Billy Crystal is a former stand-up comic and cast member of television's "Saturday Night Live" who achieved greater glory as an actor and emcee, starring in such movies as "When Harry Met Sally..." and hosting the Academy Awards ceremony eight times, a total surpassed only by Bob Hope.
Combining quips and one-liners with a genial, almost diffident style, Crystal became popular on TV talk shows and in a variety of comic roles. He has won three Emmy Awards and been nominated 12 times. One of his early successes was as Meathead's best friend on the landmark 1970s sitcom "All in the Family," and he made TV history in 1977 when he was cast as the first gay character on a series, in "Soap."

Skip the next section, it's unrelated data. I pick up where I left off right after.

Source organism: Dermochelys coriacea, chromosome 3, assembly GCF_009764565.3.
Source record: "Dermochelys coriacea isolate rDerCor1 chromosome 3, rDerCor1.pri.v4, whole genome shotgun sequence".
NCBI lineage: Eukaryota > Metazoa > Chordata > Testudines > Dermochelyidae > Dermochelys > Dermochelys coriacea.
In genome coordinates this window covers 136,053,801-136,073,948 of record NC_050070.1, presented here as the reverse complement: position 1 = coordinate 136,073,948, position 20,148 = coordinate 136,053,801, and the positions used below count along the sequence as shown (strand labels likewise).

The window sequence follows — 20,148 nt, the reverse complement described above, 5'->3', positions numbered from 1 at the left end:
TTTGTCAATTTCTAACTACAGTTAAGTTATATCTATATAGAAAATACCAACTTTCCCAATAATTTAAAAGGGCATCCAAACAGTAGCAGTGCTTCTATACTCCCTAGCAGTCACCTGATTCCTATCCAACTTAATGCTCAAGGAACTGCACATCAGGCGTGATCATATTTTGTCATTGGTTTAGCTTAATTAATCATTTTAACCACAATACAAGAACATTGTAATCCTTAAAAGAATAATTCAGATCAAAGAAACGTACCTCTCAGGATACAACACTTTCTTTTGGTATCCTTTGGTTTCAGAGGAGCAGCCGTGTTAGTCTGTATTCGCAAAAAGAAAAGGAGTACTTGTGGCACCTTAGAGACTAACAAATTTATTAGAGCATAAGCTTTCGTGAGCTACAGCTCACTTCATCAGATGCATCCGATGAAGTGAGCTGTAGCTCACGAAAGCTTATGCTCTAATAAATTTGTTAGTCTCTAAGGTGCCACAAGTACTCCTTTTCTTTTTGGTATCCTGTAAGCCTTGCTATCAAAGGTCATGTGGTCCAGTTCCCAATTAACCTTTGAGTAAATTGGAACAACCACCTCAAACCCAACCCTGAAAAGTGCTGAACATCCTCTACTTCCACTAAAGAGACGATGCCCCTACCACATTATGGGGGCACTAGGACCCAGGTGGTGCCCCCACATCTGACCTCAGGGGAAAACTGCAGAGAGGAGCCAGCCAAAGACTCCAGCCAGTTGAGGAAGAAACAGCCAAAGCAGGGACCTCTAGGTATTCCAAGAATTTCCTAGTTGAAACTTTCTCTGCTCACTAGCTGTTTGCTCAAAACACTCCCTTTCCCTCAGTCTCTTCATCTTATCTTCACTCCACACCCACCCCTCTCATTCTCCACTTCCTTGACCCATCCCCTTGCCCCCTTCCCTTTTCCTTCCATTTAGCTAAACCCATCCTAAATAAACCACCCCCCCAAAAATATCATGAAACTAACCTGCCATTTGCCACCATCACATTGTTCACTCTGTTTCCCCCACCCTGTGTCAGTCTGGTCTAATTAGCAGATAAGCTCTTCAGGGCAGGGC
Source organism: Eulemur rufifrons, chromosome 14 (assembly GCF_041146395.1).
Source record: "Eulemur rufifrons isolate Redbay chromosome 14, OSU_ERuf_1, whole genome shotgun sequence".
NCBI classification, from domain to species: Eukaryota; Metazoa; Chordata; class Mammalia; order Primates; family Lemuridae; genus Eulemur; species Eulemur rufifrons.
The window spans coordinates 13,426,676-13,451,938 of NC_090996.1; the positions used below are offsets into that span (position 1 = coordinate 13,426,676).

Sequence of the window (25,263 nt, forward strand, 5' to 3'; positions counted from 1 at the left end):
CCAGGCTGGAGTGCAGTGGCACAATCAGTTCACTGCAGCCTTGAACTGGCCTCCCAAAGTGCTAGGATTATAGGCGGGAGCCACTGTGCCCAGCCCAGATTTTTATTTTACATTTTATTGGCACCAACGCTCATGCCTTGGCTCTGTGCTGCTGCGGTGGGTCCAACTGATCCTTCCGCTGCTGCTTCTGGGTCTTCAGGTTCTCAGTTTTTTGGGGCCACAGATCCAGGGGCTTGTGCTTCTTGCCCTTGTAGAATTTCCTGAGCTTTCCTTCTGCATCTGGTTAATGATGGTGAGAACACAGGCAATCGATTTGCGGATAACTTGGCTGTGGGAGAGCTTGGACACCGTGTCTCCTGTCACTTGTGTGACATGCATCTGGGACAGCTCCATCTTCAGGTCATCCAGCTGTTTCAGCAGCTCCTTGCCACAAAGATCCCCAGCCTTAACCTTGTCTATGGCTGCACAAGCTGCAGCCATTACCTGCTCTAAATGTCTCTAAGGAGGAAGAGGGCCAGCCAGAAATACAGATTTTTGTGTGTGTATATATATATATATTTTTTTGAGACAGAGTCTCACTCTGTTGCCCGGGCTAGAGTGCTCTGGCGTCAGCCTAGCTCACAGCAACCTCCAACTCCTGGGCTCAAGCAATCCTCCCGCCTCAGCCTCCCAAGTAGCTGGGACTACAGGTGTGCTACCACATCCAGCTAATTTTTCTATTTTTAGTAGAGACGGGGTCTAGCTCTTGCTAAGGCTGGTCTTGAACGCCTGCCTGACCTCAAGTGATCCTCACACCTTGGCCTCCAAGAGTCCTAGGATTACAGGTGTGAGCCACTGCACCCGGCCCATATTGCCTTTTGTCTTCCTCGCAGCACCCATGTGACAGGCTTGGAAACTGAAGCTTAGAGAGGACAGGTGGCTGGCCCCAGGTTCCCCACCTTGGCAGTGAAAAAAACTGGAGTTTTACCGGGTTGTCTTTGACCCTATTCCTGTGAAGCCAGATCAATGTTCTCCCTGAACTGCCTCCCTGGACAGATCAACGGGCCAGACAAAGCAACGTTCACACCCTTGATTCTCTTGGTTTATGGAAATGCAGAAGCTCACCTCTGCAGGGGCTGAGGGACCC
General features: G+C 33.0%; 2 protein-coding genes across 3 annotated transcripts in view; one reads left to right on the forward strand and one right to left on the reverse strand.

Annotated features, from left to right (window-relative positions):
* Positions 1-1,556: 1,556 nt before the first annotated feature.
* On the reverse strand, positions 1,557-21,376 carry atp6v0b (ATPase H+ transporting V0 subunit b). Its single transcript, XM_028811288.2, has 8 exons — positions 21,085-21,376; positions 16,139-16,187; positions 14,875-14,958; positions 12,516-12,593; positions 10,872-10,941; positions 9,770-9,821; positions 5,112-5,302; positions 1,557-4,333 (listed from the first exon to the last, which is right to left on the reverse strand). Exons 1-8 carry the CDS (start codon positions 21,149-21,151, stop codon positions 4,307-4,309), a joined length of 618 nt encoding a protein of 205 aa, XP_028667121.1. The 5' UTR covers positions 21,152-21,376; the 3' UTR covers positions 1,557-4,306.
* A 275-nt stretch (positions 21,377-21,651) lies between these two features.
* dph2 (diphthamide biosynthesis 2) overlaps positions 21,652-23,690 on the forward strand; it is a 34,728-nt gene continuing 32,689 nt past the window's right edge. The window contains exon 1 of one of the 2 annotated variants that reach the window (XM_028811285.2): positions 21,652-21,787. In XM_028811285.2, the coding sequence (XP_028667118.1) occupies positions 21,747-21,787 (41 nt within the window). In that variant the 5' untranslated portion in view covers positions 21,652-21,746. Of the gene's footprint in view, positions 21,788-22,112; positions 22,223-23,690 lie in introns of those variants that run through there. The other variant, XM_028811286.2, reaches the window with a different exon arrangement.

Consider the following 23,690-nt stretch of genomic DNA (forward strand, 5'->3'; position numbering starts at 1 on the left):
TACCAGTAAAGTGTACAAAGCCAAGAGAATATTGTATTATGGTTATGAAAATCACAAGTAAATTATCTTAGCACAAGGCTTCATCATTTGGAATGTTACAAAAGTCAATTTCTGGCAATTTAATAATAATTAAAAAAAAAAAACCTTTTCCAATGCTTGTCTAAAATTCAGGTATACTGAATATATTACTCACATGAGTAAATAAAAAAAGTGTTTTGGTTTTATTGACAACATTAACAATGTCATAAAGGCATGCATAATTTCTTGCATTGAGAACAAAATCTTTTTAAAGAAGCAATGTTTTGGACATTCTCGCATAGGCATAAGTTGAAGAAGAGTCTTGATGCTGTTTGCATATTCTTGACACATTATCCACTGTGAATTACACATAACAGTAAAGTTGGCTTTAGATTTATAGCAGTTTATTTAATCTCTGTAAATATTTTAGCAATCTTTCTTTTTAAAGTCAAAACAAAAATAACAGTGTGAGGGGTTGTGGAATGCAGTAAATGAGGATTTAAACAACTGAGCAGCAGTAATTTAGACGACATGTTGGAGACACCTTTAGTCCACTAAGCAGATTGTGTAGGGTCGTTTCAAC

Crystal, born in 1948, has been strongly influenced by his New York City roots, and even wrote a one-man play, "700 Sundays," about time spent with his father while growing up on Long Island. It earned him a Tony Award in 2005. Crystal is also a Yankees fan and was good enough as a player to be offered a college baseball scholarship. He directed the HBO movie "61*," about the 1961 season when Yankees teammates Roger Maris and Mickey Mantle chased the single-year home-run record.
While sometimes irreverent as an awards-show host, Crystal's warm-hearted likability made him a natural for romantic comedies like "When Harry Met Sally...," a 1989 classic in which he played opposite Meg Ryan. As a sheltered psychiatrist, he became a foil for Robert De Niro's troubled mob boss character in 1999's "Analyze This" and its sequel, "Analyze That." He now lives in Pacific Palisades.